Why do you need branding? Is it not the same as marketing? What is the difference between branding and marketing anyway? If you have no background in marketing, then you might experience confusion when finding the right strategy for your website or online campaign. Sometimes, even those who are experienced in marketing may not be able to differentiate between branding vs marketing strategies.
We will explore the topic deeper to help you understand why branding is important for you and your business.
Branding vs Marketing
The confusion arises because both use the same terms and tools -social media, SEO, colors, typography, etc. However, branding and marketing are different in many ways. Primarily, they serve different roles. Branding is about creating and maintaining a brand. Whereas, marketing is about promoting the brand. Secondly, they have different activities. Branding pulls customers toward your brand, while marketing pushes the brand to your customer. Another difference is their goals. Branding intends to increase customer recognition and loyalty. In contrast, marketing increases sales. Lastly, branding is a continuously evolving process, while marketing can be a limited one-time event.
Strategies vs Models vs Tactics
Now, let us take a look at the differences between strategies, models, and tactics. Basically, a strategy is like a long-term game plan. It is a systematic approach to achieve your brand’s goals. Within this all-encompassing strategy lies your tactics, milestones, products, services, etc. Thus, a strategy needs a model or a structure for its short-term goals. Tactics are the smaller and simpler action steps that fulfil the model. The tactics are dependent on the model.
To illustrate, consider a simple health goal. Your long-term strategy is to lose weight and improve your vitals or blood chemistry. Your model will include a proper diet and an exercise regimen. Finally, your tactics are the specific actions you take to accomplish your model: exercising and stop eating junk foods.
Branding vs Marketing Strategies
Strategies in Branding
As mentioned above, a strategy is the long-term game plan. All businesses and professionals need to have a strategy to succeed, otherwise, their actions will be all-over-the-map. In effect, they will never achieve their goals. Brand strategy is the alignment of your brand to your business or professional goals.
First, let us take a look at the definition of a brand as the impression that you or your business produces in your audience’s mind. From here, we are reminded that branding is not something that we can fully control. Rather, a big part of branding depends on the audience or the consumers’ perception of the brand through its identity. Thus, branding begins with the creation of a brand identity. After the brand’s core is generated, we can proceed with strategizing our next actions.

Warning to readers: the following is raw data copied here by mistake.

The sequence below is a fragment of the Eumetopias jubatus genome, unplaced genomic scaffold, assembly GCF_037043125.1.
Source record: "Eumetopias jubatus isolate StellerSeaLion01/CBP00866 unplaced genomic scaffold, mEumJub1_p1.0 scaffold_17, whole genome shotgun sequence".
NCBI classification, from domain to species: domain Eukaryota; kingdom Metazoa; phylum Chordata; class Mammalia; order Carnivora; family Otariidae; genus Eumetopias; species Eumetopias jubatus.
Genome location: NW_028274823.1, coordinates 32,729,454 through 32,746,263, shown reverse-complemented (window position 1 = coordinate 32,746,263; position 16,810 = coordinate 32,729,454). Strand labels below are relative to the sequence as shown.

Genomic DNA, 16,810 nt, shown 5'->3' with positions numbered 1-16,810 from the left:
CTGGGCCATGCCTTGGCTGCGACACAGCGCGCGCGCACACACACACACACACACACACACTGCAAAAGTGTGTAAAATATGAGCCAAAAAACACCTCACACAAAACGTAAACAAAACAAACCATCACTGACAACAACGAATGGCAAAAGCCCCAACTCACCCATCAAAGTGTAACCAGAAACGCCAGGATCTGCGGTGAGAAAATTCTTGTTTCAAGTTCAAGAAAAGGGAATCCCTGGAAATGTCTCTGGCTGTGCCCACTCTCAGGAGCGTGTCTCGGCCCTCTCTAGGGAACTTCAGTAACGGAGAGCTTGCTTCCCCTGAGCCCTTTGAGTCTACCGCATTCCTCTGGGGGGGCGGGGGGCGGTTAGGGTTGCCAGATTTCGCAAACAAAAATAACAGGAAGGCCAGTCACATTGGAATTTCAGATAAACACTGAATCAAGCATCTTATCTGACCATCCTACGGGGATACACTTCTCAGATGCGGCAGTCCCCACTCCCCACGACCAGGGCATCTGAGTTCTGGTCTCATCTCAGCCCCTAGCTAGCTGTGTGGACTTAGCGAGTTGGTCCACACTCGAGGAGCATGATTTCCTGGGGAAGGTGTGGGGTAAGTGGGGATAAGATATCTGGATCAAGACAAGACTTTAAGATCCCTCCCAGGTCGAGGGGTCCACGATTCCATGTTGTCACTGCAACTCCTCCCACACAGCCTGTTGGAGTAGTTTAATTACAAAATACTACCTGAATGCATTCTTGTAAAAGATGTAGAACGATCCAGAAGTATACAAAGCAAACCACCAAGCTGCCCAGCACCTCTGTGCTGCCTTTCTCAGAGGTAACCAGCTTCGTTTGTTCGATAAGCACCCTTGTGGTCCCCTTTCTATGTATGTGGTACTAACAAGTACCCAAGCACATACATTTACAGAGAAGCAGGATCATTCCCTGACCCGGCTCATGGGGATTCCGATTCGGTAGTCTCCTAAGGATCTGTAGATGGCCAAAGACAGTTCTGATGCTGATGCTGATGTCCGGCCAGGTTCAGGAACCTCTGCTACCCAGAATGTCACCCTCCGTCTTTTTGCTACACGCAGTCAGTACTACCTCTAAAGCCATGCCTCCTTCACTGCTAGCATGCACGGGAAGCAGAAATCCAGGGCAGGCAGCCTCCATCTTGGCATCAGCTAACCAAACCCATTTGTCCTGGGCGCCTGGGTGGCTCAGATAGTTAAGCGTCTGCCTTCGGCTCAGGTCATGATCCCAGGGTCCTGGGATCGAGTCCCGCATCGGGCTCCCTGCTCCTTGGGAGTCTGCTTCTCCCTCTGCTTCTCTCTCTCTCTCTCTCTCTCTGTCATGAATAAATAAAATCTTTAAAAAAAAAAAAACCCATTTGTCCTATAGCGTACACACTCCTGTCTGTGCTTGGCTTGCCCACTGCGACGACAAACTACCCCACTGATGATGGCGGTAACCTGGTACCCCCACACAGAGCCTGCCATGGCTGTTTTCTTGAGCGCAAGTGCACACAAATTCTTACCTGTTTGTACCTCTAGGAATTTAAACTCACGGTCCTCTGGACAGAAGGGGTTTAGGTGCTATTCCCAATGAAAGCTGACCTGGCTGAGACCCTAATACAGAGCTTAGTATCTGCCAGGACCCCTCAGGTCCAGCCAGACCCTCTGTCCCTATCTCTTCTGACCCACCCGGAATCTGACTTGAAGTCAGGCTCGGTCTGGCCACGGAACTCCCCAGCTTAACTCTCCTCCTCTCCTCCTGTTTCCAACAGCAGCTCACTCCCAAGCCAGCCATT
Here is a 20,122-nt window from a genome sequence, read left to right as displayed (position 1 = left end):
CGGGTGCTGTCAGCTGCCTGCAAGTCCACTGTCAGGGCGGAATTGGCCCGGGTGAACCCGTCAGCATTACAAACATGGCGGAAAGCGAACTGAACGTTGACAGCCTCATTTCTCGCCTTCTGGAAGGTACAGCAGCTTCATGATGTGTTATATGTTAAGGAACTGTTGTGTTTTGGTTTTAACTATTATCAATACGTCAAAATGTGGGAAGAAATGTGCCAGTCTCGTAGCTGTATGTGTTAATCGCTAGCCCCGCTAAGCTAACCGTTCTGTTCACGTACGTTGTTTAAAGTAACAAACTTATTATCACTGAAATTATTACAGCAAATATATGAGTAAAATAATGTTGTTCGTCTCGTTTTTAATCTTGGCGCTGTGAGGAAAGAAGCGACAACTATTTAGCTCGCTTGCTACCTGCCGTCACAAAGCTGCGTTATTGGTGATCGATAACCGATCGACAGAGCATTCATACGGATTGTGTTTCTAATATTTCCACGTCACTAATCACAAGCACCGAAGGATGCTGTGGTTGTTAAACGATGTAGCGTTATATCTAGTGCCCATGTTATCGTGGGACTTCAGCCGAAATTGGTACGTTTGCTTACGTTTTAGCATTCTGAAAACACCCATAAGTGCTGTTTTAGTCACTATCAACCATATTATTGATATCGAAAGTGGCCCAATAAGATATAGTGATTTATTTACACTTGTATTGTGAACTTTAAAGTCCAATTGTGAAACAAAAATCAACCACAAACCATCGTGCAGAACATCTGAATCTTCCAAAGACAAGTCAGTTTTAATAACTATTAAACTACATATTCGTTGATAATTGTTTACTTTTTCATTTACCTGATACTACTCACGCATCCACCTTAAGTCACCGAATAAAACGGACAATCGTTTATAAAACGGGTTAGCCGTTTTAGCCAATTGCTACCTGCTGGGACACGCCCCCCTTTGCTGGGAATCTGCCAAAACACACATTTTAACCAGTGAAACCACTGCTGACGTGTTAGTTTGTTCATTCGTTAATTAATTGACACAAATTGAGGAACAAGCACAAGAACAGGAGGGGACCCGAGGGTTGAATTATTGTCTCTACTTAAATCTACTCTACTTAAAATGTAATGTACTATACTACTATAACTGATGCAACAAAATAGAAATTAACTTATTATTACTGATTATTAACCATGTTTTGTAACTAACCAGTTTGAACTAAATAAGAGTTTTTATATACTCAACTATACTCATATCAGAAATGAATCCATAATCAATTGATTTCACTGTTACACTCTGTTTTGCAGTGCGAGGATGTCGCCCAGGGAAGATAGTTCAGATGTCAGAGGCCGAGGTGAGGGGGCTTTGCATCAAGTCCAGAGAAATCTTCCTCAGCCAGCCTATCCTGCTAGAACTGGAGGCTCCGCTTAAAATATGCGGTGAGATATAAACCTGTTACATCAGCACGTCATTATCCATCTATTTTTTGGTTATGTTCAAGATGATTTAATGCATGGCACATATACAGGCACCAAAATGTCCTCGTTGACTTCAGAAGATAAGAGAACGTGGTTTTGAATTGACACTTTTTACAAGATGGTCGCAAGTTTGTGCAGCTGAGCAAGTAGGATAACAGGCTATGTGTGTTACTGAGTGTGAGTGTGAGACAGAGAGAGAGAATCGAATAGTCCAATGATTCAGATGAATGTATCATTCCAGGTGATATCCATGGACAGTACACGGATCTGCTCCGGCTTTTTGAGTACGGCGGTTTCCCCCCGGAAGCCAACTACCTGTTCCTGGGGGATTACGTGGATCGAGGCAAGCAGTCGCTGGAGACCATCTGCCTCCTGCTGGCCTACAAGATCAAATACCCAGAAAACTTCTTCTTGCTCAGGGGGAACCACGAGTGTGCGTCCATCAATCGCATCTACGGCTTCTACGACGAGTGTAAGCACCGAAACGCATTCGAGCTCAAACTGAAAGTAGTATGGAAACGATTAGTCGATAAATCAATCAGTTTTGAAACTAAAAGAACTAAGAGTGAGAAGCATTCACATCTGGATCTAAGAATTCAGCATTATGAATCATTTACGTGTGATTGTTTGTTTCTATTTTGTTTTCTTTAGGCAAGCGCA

Steps in a Successful Brand Strategy
Richard Rumelt, in his book Good Strategy Bad Strategy: The Difference and Why It Matters, explains that a good strategy undergoes 3 steps: diagnosis, a guiding policy, and a set of coherent actions. Applying his ideas to the brand, we can deduce the following components of a brand strategy. Initially, a brand needs to identify the problems, needs, and challenges that it may encounter to reach its goal. Next, a brand needs to have a set direction through brand positioning and brand mapping. Finally, a brand needs to establish coordinated actions toward consistent implementation.
Phases of Strategic Branding
Brand strategies evolve over time. In the beginning, an intuitive branding strategy may be in place to start the branding process. We recognize that not everyone has a definite goal at the beginning, but this does not mean that you cannot start. Although this type of brand strategy lacks a specific direction, it is very creative and less restrictive. Remember that branding is not a process that is set in stone, but a process of discovery.
The intuitive strategy ends when you are ready to pursue specific goals. The fixed branding strategy has a rational approach and a more systematic process. Usually, it is your first solid strategy. The focus is more on gaining a competitive advantage. To clarify, this is when you build consistent content for your brand because you have a clear brand message.
After a while, you will gain enough data to learn from your audience or consumers. As your brand grows and evolve, so is the strategy that you use in branding. Through a feedback loop, you can listen to your audience and make the changes to improve your brand. The realignment of your branding strategy with your goals may also produce changes in your overall business plan and may have an impact on your goals
Types of Branding Strategies
In classic branding, the strategy focuses on building the brand image using by-the-book tactics. As we mentioned above, tactics are short-term efforts. It is common in the classic branding strategy to have a reactive approach and changes its branding model depending on the market response. Often, classic branding is useful for single products and niche markets. For this reason, the strategy is driven by sales and market share.
Brand Leadership tries to build brand equity from the onset. Thus, it requires a more long-term strategy. As a result, the business models use in brand leadership are designed to build on top of the other. Generally, brand leadership is applicable when the brand offers multiple products and services.
Strategies in Marketing
To reiterate, marketing pushes your brand to the customers/audience. That is to say, marketing strategies are the approaches to help you gain a competitive advantage and increase sales. Given that Guts2Goals aims to optimize your digital presence, we will be focusing on online marketing strategies.
Marketing Strategies used by different Business Models
In general, there are more than 50 Marketing Strategies all over the web. It may be confusing to investigate each one. To simplify, we will look into the broadest marketing strategies or classifications and highlight those that are pertinent to your digital success.
Everyone is aware that before you start a business, you need to identify your target audience/customer. In general, there are 4 business models according to the type of customer that your business serves. They are B2C, B2B, C2C, and C2B business models. Some also include selling to the government as another business model.